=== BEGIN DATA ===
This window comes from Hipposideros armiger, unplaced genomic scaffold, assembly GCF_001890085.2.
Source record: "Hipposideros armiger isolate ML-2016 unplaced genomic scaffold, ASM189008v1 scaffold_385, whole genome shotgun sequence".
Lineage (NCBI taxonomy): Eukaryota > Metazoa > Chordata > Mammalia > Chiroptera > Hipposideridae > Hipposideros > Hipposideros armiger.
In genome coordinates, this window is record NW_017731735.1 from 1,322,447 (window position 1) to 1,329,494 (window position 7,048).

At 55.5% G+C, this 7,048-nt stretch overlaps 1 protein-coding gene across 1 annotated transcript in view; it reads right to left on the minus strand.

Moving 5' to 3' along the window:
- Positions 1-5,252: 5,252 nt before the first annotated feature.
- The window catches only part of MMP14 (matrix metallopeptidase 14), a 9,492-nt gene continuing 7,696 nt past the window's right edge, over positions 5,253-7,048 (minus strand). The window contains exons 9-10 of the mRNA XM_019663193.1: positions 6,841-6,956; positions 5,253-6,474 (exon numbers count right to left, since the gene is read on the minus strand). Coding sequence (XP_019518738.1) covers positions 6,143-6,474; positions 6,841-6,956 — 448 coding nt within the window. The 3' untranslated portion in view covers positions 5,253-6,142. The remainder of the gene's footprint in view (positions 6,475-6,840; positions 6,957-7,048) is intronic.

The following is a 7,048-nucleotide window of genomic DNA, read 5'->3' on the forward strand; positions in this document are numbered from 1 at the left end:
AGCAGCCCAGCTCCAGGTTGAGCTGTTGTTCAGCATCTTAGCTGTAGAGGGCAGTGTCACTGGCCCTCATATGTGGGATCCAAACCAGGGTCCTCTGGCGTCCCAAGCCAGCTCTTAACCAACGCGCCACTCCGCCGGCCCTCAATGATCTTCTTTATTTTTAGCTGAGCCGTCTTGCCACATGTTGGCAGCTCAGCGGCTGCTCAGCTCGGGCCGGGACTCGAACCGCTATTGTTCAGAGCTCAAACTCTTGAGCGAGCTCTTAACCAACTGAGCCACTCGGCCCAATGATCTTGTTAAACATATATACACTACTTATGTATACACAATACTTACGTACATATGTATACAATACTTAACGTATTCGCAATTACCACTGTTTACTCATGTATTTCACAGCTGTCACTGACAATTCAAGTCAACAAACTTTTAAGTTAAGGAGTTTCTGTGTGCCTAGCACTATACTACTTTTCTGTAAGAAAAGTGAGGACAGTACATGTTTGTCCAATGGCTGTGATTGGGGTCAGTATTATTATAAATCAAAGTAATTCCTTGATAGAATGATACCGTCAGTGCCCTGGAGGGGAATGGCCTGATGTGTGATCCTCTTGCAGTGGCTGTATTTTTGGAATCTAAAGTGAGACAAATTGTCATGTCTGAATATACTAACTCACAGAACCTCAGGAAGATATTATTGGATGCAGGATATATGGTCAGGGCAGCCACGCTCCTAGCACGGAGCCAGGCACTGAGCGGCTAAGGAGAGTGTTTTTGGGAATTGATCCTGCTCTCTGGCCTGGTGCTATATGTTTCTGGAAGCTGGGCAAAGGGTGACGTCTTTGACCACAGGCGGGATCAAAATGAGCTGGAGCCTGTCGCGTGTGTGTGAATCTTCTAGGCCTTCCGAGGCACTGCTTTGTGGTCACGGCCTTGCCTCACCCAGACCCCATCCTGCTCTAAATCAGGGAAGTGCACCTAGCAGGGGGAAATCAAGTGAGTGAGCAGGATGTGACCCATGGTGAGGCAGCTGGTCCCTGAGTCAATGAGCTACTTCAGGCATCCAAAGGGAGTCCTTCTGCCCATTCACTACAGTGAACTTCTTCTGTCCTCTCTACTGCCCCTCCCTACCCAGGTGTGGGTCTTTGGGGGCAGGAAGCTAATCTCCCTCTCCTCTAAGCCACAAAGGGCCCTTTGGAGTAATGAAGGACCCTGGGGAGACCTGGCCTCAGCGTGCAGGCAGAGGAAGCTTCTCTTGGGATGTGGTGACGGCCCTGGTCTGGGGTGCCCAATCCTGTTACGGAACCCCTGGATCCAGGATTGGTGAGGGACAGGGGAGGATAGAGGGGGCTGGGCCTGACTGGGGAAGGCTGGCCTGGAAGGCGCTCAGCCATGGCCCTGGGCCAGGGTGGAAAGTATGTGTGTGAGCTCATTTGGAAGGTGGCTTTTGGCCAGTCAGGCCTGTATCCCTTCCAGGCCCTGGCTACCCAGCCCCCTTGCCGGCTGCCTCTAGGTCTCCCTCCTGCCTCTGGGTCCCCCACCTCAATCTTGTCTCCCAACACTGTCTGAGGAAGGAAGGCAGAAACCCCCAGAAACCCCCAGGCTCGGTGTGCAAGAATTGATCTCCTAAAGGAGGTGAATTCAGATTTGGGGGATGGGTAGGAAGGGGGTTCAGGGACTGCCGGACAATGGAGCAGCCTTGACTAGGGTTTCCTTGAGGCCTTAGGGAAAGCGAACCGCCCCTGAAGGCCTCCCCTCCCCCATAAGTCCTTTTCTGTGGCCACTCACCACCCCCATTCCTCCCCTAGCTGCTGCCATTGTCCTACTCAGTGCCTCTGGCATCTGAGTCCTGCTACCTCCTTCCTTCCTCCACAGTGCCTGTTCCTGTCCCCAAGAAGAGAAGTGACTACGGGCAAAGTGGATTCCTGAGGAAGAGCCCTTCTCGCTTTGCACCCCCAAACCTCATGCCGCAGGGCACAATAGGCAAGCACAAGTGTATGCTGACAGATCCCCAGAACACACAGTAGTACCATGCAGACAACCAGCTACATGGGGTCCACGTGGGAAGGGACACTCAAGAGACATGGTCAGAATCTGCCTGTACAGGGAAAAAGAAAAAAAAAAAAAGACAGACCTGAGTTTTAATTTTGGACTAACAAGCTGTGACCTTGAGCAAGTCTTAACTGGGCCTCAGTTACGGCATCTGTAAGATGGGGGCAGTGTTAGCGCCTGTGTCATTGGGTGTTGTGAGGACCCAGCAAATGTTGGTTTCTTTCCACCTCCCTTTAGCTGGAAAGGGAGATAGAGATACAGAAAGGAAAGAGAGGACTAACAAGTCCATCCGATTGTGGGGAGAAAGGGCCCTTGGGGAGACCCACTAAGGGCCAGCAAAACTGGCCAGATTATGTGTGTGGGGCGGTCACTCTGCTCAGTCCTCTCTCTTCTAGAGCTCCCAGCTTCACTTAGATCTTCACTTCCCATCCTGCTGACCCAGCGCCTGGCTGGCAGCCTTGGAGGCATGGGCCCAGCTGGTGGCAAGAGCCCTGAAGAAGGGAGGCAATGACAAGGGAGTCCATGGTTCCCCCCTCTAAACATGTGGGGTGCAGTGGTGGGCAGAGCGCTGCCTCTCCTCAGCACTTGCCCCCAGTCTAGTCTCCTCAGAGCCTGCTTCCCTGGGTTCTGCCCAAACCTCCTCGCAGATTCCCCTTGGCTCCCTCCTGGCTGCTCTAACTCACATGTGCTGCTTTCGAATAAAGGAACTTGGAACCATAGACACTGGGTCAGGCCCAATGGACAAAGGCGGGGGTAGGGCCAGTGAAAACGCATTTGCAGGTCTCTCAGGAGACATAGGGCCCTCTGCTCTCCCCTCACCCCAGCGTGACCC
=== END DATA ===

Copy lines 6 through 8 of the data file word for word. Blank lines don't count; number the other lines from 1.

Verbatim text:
Moving 5' to 3' along the window:
- Positions 1-5,252: 5,252 nt before the first annotated feature.
- The window catches only part of MMP14 (matrix metallopeptidase 14), a 9,492-nt gene continuing 7,696 nt past the window's right edge, over positions 5,253-7,048 (minus strand). The window contains exons 9-10 of the mRNA XM_019663193.1: positions 6,841-6,956; positions 5,253-6,474 (exon numbers count right to left, since the gene is read on the minus strand). Coding sequence (XP_019518738.1) covers positions 6,143-6,474; positions 6,841-6,956 — 448 coding nt within the window. The 3' untranslated portion in view covers positions 5,253-6,142. The remainder of the gene's footprint in view (positions 6,475-6,840; positions 6,957-7,048) is intronic.